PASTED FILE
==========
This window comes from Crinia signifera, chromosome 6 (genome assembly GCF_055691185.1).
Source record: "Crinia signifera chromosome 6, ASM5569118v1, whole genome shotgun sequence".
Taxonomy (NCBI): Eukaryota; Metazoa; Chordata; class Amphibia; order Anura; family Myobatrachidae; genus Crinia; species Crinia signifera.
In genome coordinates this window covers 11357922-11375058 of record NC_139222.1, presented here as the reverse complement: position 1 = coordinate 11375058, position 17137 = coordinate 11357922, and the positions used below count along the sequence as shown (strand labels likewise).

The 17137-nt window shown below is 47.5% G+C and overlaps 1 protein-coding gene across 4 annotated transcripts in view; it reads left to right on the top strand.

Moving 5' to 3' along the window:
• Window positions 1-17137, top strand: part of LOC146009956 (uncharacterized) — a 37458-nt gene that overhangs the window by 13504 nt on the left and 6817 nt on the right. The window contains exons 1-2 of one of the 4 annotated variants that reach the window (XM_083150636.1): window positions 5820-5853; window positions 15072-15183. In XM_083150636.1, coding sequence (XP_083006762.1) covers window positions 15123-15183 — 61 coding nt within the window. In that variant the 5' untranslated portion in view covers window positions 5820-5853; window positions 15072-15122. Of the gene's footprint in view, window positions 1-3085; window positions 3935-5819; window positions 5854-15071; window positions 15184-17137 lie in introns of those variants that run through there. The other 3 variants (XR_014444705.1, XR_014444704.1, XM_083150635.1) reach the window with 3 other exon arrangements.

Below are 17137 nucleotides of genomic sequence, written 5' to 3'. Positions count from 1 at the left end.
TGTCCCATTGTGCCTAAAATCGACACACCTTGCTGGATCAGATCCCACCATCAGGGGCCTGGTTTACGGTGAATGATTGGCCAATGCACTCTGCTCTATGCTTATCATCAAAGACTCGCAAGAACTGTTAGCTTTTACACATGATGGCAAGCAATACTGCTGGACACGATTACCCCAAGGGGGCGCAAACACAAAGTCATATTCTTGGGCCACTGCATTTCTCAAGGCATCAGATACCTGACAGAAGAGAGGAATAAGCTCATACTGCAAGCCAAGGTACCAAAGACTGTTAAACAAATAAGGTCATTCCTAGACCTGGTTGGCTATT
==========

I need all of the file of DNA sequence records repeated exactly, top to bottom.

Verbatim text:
This window comes from Crinia signifera, chromosome 6 (genome assembly GCF_055691185.1).
Source record: "Crinia signifera chromosome 6, ASM5569118v1, whole genome shotgun sequence".
Taxonomy (NCBI): Eukaryota; Metazoa; Chordata; class Amphibia; order Anura; family Myobatrachidae; genus Crinia; species Crinia signifera.
In genome coordinates this window covers 11357922-11375058 of record NC_139222.1, presented here as the reverse complement: position 1 = coordinate 11375058, position 17137 = coordinate 11357922, and the positions used below count along the sequence as shown (strand labels likewise).

The 17137-nt window shown below is 47.5% G+C and overlaps 1 protein-coding gene across 4 annotated transcripts in view; it reads left to right on the top strand.

Moving 5' to 3' along the window:
• Window positions 1-17137, top strand: part of LOC146009956 (uncharacterized) — a 37458-nt gene that overhangs the window by 13504 nt on the left and 6817 nt on the right. The window contains exons 1-2 of one of the 4 annotated variants that reach the window (XM_083150636.1): window positions 5820-5853; window positions 15072-15183. In XM_083150636.1, coding sequence (XP_083006762.1) covers window positions 15123-15183 — 61 coding nt within the window. In that variant the 5' untranslated portion in view covers window positions 5820-5853; window positions 15072-15122. Of the gene's footprint in view, window positions 1-3085; window positions 3935-5819; window positions 5854-15071; window positions 15184-17137 lie in introns of those variants that run through there. The other 3 variants (XR_014444705.1, XR_014444704.1, XM_083150635.1) reach the window with 3 other exon arrangements.

Below are 17137 nucleotides of genomic sequence, written 5' to 3'. Positions count from 1 at the left end.
TGTCCCATTGTGCCTAAAATCGACACACCTTGCTGGATCAGATCCCACCATCAGGGGCCTGGTTTACGGTGAATGATTGGCCAATGCACTCTGCTCTATGCTTATCATCAAAGACTCGCAAGAACTGTTAGCTTTTACACATGATGGCAAGCAATACTGCTGGACACGATTACCCCAAGGGGGCGCAAACACAAAGTCATATTCTTGGGCCACTGCATTTCTCAAGGCATCAGATACCTGACAGAAGAGAGGAATAAGCTCATACTGCAAGCCAAGGTACCAAAGACTGTTAAACAAATAAGGTCATTCCTAGACCTGGTTGGCTATT